This is not to say that our criminal justice system doesn’t have a long way to go, but I don't believe that the current DA is a major barrier to making progress. People who cite the disproportionality of racial minorities in jail fail to recognize that the root cause of many of these problems is poverty, something the DA has limited power to fix. He does what he can. For example, he is an advocate for statewide bail reform.

Please vote for Roger Echols. He’s had a steady hand on the DA’s office for four years, and there is no reason why things that he can do won’t improve.

Dan Oldman

Durham

Slow population growth

This Earth Day, let's remember that the biggest threat to our environment is relentless population growth. Back in the 1970s, the founder of Earth Day, Senator Nelson of Wisconsin, warned that U.S. population would soon surpass 250 million. Today, our population is 327 million and climbing.

Having lived in Durham for the past 26 years, I have witnessed the negative effects of massive population growth: not simply the traffic jams and crowds, but also the air pollution, destruction of forests, and unchecked urban sprawl. I predict that unless population growth slows, by 2100 if not sooner Durham will sit in the middle of a single continuous urban area stretching from Atlanta to Boston. Imagine the impact such sprawl would have on both our quality of life and the flora and fauna with which we coexist.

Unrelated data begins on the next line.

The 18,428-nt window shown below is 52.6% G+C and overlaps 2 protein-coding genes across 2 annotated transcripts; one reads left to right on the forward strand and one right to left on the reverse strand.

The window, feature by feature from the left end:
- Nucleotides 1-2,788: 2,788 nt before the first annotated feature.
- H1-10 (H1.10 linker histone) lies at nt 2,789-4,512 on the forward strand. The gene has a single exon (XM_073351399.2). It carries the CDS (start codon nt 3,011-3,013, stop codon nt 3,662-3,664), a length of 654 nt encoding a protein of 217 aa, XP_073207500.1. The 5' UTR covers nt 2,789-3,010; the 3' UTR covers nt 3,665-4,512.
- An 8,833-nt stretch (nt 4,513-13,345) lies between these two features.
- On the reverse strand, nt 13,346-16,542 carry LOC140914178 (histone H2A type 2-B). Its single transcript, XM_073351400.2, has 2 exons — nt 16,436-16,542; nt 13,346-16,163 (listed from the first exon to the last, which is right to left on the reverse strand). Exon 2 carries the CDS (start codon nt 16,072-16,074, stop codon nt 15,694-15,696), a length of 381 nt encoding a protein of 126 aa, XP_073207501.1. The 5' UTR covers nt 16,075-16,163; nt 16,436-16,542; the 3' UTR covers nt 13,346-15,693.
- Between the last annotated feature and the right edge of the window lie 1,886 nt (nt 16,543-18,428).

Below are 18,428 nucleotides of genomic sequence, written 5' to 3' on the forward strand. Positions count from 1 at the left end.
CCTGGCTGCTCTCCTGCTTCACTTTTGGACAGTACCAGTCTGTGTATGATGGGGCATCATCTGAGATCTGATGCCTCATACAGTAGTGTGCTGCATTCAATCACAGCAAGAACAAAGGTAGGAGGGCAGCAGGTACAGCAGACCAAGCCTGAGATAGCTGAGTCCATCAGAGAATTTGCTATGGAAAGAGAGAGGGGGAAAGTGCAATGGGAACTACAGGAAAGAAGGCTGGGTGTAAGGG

I urge readers of the Herald-Sun to educate themselves on the causes of, and solutions to, America's out-of-control population explosion. We ought to bear in mind that what is good for overzealous real estate developers is rarely good for the earth.

Max Ramage

Durham

Blackwood a strong leader

I am a lifelong resident of Orange County and a current member of the Orange County Sheriff’s Office, where I have served for 28 years. During the last four years under Sheriff Charles Blackwood, I have seen firsthand the difference that strong leadership makes.